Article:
Pharmaceutical companies have been attracted to studies looking at the maximum tolerated dose of any treatments. Cancer sufferers have been taking doses of expensive and potentially toxic treatments that are possibly well in excess of what they need.

Many of the highly expensive targeted cancer drugs may be just as effective and produce fewer side effects if taken over shorter periods and in lower doses. The search for minimum effective doses of treatments should be one of the key goals of cancer research.

Molecular testing methods detect the presence or absence of selected gene mutations which theoretically correlate with single agent drug activity. Tests are performed using material from dead, fixed or frozen cancer cells.

Cell culture methods assess the net effect of all inter-cellular and intra-cellular processes occurring in real-time when cells are exposed to anti-cancer agents. Tests are performed using intact, living cancer cells plated in microclusters.

Cell culture methods allow for testing of different drugs within the same class and drug combinations to detect drug synergy and drug antagonism.

by gdpawel on Mon, 2011-02-21 03:25
A targeted drug agent refers to an antibody (chemical structure) that is only supposed to interact with one type of molecule in the body. The idea that a targeted drug can interact with only one pathway and work only on one cellular pathway is unlikely. Molecular pathways inside cells have an incredible amount of cross-talk. So blocking one molecule precisely is like keeping one person from talking and expecting that the rumor won't spread just as fast.

Targeted therapy halts the growth of certain cancers by zeroing in on a signaling molecule critical to the survival of those cancer cells. The drugs work specifically in patients whose cancers contain mutations in a gene that encodes the epidermal growth factor receptor (EGFR), vascular endothelial growth factor VEGF, or some other pathway. Although these targeted therapies are initially effective in a subset of patients, the drugs eventually stop working, and the tumors begin to grow again.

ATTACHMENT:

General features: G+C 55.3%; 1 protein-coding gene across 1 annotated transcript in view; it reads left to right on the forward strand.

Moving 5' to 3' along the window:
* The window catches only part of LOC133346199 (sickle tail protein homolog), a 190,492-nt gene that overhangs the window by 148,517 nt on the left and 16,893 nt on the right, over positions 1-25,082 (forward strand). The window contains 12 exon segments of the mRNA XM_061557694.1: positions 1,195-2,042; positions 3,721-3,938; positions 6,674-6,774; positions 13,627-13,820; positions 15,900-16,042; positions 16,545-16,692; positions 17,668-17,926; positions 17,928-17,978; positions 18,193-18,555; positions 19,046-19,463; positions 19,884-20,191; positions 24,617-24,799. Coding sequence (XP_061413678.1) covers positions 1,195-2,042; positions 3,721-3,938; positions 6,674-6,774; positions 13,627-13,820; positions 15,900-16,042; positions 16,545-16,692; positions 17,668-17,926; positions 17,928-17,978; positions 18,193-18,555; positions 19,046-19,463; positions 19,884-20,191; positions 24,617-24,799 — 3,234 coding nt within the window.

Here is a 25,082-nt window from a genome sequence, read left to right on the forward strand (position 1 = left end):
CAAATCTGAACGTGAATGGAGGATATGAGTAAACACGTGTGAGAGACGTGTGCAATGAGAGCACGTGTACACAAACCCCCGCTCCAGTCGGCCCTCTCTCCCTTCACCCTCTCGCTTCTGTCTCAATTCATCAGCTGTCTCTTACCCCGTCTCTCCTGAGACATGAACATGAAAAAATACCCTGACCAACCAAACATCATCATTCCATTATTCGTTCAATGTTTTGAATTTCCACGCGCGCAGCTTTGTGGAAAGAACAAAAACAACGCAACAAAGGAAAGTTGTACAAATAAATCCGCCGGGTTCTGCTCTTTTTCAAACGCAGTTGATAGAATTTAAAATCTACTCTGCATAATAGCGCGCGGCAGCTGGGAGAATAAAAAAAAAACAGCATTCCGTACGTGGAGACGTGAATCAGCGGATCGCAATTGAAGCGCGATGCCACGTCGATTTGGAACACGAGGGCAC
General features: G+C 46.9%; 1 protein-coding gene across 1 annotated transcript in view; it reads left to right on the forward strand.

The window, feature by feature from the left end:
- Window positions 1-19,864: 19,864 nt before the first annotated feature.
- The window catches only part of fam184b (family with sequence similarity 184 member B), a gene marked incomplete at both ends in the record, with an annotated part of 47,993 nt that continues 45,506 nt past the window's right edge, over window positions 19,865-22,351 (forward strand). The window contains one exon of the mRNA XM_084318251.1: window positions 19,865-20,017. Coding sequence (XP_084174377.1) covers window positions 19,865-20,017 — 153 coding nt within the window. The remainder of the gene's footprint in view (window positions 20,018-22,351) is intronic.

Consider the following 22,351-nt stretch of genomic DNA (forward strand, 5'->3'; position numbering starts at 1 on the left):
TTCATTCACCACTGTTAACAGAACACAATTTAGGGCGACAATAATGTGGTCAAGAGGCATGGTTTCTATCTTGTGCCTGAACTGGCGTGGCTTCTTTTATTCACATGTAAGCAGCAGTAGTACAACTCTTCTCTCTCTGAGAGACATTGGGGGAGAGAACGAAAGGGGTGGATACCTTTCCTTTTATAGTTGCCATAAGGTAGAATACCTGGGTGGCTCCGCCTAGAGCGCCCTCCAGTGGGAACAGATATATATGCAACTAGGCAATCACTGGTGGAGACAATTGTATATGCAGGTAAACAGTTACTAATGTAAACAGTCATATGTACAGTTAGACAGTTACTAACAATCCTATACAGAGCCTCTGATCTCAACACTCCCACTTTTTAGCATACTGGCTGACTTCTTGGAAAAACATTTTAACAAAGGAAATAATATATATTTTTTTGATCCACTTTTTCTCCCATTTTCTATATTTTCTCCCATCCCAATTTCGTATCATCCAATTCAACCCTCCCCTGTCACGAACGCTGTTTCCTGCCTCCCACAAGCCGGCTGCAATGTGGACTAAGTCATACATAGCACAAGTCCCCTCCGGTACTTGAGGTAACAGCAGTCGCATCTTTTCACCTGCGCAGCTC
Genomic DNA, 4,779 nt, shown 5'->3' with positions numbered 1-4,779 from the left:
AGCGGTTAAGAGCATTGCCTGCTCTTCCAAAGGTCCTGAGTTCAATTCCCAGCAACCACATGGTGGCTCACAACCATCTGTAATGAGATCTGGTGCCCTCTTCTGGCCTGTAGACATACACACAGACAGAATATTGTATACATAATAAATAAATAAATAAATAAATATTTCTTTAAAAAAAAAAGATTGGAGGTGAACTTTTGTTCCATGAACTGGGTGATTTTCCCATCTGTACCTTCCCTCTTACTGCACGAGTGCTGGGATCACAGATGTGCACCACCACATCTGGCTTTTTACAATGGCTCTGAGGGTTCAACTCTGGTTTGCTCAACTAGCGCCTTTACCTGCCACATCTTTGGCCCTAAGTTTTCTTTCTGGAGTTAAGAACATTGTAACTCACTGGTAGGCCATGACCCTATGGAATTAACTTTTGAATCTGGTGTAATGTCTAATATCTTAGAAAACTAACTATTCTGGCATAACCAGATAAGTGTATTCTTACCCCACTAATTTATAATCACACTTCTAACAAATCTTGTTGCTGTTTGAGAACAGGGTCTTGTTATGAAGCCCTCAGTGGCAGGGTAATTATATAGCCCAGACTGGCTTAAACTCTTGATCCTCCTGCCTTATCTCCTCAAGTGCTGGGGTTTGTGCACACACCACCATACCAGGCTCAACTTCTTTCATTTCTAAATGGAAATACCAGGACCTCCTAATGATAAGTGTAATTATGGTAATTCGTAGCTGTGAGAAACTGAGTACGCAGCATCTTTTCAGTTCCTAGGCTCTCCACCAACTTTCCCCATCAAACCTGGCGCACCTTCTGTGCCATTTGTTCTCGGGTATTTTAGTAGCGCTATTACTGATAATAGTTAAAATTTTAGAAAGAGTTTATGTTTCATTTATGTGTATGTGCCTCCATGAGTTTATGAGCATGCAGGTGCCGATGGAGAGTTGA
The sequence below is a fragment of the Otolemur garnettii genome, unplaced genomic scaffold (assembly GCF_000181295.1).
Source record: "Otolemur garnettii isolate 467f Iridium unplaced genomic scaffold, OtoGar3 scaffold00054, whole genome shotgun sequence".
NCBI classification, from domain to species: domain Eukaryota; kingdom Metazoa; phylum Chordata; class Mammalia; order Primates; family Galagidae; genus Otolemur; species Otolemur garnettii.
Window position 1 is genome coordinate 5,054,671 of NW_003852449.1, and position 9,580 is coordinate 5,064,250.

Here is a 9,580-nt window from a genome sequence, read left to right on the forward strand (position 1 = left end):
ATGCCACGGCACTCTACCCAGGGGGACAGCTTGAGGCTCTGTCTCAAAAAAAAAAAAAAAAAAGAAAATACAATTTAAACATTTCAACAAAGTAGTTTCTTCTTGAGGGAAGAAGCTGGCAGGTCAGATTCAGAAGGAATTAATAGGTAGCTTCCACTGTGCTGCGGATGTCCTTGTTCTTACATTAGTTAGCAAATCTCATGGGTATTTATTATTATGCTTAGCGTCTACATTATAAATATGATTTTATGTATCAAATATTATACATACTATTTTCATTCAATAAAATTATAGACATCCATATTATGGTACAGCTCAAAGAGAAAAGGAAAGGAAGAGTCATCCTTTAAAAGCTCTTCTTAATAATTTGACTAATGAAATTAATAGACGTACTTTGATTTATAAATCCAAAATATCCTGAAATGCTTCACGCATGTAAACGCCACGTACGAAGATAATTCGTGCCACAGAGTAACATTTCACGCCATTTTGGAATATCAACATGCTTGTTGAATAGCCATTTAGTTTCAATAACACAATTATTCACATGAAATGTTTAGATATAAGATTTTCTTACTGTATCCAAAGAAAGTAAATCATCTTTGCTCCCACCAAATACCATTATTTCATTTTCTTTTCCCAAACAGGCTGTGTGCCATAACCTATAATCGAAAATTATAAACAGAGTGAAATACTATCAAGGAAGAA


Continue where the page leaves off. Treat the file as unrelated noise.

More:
All the VEGF/EGFR mutation or amplification studies can tell us is whether or not the cells are potentially susceptible to this mechanism of attack. They don't tell you if one targeted drug is better or worse than some other drug which may target a specific pathway. There are differences. The drug has to get inside the cells in order to target anything.

The "cell" is a system, an integrated, interacting network of genes, proteins and other cellular constituents that produce functions. You need to analyze the systems' response to drug treatments, not just one or a few pathways. The cell "function" methodology measures the net effect of all processes within the cancer, acting with and against each other in real time, and it tests living cells actually exposed to drugs and drug combinations of interest.

The ultimate driver of the functional assay is the cell, composed of hundreds of complex molecules that regulate the pathways necessary for vital cellular functions. If a targeted drug could perturb any one of these pathways, it is important to examine the effects of the drug within the context of the cell. It allows for testing of different drugs within the same class and drug combinations to detect drug synergy and drug antagonism.

VEGF/EGFR-targeted drugs are poorly-predicted by measuring the ostansible targets, but can be well-predicted by measuring the effect of the drug on the function of live cells. True synergy is rather uncommon in most adult solid tumors. Most drug combinations in diseases are merely additive, where the whole equals the sum of its parts, and not synergistic.

The best combinations are those in which there is true synergy and in which the toxicities of the drugs in the combination are non-overlapping, so that full doses of each drug may be given safely.